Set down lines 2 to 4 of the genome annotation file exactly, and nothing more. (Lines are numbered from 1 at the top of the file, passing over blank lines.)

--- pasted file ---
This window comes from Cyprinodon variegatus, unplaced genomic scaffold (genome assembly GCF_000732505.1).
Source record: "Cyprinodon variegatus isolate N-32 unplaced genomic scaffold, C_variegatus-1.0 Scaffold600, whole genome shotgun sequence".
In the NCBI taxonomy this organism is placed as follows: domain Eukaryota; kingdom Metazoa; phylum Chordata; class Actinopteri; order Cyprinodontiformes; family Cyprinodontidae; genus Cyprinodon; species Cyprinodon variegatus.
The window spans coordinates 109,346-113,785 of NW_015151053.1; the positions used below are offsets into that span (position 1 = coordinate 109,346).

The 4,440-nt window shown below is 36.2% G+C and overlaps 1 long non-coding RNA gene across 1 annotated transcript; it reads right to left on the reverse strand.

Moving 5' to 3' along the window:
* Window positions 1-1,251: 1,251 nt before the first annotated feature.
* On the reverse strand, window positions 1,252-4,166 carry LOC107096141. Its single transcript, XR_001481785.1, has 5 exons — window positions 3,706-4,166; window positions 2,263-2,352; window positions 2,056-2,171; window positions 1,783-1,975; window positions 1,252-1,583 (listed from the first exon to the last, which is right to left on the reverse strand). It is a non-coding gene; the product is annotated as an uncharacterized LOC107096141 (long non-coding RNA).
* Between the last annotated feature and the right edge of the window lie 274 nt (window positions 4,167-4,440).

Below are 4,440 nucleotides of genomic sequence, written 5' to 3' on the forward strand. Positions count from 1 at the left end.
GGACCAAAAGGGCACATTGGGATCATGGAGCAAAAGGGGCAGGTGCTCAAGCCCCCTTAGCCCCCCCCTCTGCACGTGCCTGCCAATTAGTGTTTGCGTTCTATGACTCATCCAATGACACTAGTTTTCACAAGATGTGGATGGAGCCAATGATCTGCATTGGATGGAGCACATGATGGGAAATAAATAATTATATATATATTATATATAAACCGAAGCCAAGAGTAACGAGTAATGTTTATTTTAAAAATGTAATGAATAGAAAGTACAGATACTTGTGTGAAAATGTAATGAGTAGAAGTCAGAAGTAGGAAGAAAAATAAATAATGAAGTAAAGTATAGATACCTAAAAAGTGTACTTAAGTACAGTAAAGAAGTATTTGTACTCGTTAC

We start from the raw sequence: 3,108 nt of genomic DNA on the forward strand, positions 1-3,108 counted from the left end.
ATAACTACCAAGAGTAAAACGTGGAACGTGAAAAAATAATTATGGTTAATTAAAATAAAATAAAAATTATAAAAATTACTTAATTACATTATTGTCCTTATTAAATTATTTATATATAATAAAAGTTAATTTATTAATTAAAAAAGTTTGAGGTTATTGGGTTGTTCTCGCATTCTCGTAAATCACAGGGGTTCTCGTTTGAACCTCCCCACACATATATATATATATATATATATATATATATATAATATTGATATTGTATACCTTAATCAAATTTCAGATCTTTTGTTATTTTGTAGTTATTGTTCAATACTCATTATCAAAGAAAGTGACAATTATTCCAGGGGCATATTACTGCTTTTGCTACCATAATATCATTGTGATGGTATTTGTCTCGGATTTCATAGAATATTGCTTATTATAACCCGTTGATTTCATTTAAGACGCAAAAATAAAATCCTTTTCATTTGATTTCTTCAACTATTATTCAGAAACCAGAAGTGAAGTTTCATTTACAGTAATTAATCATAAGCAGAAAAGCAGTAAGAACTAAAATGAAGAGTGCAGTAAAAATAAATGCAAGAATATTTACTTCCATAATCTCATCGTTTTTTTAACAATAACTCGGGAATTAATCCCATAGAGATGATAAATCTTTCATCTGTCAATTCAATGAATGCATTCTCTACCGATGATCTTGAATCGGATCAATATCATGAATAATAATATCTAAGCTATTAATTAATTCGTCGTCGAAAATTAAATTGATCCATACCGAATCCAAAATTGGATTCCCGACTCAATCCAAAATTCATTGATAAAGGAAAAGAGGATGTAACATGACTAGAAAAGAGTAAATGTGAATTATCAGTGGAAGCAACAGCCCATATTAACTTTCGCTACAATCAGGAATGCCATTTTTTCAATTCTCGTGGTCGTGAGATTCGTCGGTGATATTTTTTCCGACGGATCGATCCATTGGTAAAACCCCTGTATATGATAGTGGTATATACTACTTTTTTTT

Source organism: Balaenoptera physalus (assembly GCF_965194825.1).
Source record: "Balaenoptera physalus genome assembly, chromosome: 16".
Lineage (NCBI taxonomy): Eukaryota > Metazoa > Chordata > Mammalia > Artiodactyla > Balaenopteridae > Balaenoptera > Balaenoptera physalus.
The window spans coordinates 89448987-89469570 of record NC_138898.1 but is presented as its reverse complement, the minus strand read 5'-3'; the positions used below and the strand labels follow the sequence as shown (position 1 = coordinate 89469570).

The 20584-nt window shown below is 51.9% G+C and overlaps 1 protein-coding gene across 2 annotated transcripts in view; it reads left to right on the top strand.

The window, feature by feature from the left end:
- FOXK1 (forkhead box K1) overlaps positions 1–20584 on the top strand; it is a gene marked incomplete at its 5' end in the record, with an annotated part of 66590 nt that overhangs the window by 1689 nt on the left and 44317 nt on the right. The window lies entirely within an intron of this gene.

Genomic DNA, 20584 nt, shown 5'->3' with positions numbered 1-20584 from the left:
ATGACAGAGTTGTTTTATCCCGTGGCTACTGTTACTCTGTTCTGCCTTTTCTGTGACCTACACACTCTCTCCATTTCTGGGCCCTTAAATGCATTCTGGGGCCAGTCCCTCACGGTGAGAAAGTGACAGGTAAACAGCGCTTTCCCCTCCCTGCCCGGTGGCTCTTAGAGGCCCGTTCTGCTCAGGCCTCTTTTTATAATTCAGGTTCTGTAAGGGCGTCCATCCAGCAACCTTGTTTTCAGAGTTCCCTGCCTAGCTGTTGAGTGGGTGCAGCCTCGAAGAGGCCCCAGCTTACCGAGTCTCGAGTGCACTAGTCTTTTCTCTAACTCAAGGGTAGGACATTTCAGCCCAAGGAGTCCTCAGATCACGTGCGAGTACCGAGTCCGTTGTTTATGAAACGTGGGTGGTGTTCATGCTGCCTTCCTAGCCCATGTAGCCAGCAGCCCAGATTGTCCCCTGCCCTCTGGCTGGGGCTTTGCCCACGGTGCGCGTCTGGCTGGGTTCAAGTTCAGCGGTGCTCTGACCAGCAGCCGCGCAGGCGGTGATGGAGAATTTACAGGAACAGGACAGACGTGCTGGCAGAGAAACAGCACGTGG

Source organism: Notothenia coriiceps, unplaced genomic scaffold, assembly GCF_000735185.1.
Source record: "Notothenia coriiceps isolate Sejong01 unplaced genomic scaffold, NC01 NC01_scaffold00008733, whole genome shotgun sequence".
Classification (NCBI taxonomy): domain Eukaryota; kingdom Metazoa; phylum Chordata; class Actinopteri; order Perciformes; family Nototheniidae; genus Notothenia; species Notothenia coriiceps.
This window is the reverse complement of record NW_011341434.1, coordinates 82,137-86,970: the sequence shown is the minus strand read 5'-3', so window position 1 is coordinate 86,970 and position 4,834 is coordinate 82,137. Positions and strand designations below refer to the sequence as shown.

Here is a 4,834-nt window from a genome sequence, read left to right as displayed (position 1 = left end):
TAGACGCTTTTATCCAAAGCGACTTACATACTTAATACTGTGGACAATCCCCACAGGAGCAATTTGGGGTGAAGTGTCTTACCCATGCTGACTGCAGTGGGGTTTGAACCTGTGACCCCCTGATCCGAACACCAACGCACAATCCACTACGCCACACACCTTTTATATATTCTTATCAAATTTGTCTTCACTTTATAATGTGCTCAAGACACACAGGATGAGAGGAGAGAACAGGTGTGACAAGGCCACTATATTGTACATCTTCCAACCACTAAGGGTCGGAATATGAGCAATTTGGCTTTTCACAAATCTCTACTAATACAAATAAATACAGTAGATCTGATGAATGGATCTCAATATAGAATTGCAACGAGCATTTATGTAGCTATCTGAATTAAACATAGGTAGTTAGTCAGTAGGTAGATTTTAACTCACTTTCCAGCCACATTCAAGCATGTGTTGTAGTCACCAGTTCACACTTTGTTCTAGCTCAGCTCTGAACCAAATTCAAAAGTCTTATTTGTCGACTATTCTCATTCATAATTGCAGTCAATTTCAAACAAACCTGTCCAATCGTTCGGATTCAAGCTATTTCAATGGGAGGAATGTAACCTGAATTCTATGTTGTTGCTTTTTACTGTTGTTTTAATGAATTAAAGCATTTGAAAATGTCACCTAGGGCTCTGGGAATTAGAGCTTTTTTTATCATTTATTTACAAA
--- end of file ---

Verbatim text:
Source record: "Cyprinodon variegatus isolate N-32 unplaced genomic scaffold, C_variegatus-1.0 Scaffold600, whole genome shotgun sequence".
In the NCBI taxonomy this organism is placed as follows: domain Eukaryota; kingdom Metazoa; phylum Chordata; class Actinopteri; order Cyprinodontiformes; family Cyprinodontidae; genus Cyprinodon; species Cyprinodon variegatus.
The window spans coordinates 109,346-113,785 of NW_015151053.1; the positions used below are offsets into that span (position 1 = coordinate 109,346).